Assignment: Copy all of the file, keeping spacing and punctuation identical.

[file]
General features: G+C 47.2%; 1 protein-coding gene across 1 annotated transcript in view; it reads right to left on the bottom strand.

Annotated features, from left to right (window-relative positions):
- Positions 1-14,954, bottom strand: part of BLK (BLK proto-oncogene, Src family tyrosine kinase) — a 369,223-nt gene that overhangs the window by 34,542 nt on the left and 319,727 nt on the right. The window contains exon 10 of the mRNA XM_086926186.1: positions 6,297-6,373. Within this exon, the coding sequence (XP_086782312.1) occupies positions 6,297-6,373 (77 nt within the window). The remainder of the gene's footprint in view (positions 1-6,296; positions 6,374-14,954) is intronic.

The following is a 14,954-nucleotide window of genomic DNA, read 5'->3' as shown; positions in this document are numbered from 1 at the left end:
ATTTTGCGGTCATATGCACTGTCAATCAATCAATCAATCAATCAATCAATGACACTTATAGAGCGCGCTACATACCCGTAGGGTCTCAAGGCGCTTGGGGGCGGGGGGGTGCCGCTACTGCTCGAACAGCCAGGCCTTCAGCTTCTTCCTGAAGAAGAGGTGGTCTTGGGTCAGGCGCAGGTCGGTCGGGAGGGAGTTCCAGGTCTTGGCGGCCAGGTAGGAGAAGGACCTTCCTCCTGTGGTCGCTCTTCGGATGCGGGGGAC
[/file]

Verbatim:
General features: G+C 47.2%; 1 protein-coding gene across 1 annotated transcript in view; it reads right to left on the bottom strand.

Annotated features, from left to right (window-relative positions):
- Positions 1-14,954, bottom strand: part of BLK (BLK proto-oncogene, Src family tyrosine kinase) — a 369,223-nt gene that overhangs the window by 34,542 nt on the left and 319,727 nt on the right. The window contains exon 10 of the mRNA XM_086926186.1: positions 6,297-6,373. Within this exon, the coding sequence (XP_086782312.1) occupies positions 6,297-6,373 (77 nt within the window). The remainder of the gene's footprint in view (positions 1-6,296; positions 6,374-14,954) is intronic.

The following is a 14,954-nucleotide window of genomic DNA, read 5'->3' as shown; positions in this document are numbered from 1 at the left end:
ATTTTGCGGTCATATGCACTGTCAATCAATCAATCAATCAATCAATCAATGACACTTATAGAGCGCGCTACATACCCGTAGGGTCTCAAGGCGCTTGGGGGCGGGGGGGTGCCGCTACTGCTCGAACAGCCAGGCCTTCAGCTTCTTCCTGAAGAAGAGGTGGTCTTGGGTCAGGCGCAGGTCGGTCGGGAGGGAGTTCCAGGTCTTGGCGGCCAGGTAGGAGAAGGACCTTCCTCCTGTGGTCGCTCTTCGGATGCGGGGGAC